When we were young and childless, Chris and I would joke that we loved kids one of two ways: in a cream sauce or slowly roasted over an open flame.
We still find that kind of amusing in a macabre way. So it really shouldn’t have shocked us when our little snowflake became the fly in someone’s soup at a restaurant a few years ago.
The incident happened at an airport restaurant in Detroit after a long flight. We had to let our two-year-old toddle around the restaurant a little. He grabbed a fork and walked around the table.
Seconds later, we heard another patron yelling: “What makes you think I’d want to interact with your son?”
And there was Aren, playfully waving a fork at the offended guest. Oops.
Has this ever happened to you?
As new parents, Chris and I were mortified. We felt like we’d been slapped. The man continued to complain to the server and anybody else within earshot.
“I don’t know if that’s acceptable where you come from,” he hissed, as Aren slowly backed away. “But it isn’t here.”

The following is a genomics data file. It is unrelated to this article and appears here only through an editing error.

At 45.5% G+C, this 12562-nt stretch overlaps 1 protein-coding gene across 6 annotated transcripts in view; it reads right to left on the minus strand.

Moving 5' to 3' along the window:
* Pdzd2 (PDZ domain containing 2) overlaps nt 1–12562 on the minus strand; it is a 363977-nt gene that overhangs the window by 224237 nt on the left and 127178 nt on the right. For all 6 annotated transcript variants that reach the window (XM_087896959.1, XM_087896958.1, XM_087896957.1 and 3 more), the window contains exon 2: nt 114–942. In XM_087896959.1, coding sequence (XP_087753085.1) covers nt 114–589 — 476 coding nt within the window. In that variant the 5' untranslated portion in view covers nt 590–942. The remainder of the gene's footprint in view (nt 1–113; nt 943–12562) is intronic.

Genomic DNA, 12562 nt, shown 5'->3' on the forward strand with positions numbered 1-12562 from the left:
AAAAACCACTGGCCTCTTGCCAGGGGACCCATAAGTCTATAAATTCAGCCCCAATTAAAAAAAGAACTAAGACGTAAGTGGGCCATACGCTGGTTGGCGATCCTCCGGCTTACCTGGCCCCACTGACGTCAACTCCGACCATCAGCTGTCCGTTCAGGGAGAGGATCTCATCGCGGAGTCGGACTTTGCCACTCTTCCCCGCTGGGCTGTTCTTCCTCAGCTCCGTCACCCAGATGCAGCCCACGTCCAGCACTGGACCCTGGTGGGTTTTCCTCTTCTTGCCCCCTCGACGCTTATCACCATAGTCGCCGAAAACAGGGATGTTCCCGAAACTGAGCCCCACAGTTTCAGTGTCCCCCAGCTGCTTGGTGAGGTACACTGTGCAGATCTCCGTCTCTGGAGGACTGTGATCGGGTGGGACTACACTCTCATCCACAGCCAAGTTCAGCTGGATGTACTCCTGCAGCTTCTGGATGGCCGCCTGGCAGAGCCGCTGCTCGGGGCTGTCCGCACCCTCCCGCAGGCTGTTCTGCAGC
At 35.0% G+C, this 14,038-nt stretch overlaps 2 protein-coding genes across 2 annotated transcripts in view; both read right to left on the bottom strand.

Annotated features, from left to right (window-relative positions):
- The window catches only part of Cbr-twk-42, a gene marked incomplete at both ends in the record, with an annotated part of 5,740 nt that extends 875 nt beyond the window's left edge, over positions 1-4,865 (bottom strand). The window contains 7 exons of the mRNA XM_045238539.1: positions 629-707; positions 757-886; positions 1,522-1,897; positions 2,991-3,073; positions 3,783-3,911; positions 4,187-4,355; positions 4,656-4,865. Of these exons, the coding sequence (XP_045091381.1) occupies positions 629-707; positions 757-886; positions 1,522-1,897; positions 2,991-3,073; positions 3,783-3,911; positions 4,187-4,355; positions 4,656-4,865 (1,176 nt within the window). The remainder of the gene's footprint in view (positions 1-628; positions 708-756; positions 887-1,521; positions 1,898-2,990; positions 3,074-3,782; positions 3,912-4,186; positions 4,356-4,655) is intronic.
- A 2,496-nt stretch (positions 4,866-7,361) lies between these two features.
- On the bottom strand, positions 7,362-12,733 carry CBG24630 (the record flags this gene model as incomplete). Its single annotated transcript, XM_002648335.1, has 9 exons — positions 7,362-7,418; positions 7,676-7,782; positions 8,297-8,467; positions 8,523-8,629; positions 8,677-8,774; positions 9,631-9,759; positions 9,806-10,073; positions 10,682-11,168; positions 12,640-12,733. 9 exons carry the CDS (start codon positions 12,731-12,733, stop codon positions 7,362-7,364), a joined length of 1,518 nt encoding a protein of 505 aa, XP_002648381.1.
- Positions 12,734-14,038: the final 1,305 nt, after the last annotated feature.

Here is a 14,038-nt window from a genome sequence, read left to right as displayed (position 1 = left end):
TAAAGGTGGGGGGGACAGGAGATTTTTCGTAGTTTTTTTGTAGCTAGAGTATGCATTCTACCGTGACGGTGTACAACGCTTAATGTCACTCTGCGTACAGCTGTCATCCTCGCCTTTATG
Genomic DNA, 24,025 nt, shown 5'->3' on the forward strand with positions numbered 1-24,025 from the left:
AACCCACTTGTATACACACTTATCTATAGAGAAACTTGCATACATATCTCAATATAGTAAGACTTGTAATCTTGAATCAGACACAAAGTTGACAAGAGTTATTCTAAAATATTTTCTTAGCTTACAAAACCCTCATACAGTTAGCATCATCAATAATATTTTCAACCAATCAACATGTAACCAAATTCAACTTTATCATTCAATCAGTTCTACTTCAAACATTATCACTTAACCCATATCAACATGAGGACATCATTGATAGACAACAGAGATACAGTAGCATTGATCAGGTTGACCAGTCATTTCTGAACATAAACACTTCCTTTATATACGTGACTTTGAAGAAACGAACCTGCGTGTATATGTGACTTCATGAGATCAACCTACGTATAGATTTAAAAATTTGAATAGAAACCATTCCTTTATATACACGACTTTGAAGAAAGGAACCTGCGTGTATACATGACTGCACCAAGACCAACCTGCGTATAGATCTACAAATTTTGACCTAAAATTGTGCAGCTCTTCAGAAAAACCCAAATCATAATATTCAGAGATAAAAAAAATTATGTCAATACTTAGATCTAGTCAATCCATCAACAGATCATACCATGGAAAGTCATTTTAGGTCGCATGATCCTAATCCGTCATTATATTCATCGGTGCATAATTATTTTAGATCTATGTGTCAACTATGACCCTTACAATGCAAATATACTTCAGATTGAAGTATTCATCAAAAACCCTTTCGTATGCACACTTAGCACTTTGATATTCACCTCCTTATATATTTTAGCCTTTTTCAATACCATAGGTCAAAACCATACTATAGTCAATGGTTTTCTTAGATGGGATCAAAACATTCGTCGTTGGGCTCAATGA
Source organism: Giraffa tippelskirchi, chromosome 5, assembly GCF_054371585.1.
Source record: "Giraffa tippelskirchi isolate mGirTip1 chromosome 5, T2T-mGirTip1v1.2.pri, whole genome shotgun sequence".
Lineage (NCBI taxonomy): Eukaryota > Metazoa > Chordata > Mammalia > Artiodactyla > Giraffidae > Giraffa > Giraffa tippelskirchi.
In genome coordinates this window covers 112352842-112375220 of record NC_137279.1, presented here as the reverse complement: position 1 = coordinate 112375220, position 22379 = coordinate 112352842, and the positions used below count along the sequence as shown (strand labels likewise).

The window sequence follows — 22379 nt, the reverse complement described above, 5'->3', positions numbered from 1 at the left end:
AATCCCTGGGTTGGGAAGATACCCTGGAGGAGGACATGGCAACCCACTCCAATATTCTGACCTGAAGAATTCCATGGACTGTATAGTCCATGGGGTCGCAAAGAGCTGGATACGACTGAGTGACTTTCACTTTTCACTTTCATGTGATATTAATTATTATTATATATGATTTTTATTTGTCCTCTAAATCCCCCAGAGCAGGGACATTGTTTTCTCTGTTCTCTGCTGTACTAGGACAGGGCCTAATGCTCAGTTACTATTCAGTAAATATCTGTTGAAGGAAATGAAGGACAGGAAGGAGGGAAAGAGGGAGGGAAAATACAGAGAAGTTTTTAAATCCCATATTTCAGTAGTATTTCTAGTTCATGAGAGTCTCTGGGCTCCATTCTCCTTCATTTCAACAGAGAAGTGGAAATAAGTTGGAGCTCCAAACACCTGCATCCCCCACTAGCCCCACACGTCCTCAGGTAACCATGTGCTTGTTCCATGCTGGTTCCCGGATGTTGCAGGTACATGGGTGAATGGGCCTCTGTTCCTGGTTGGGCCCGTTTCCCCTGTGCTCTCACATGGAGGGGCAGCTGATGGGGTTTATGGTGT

Were we being bad parents? Had we broken an unwritten rule (“Don’t let you kids make eye contact with strangers”?)
I get it. There are places where kids aren’t welcome. They include:
- Fancy restaurants.
- Strip clubs.
Also, I get that until your children are capable of understanding how to act and can control their behavior or understand the responsibility inherent in a situation there are activities you should hold off in participating.
- SCUBA diving.
- Observing a surgical procedure.
- Group meditation.
- Family pictures (see below).
Still, if you’re in a public area you should expect to have to deal with the public, right?
How should you respond when this happens? Do you slink off, tail between your legs? Apologize politely? Or, as I was sorely tempted, do you give the offended patron a piece of your mind?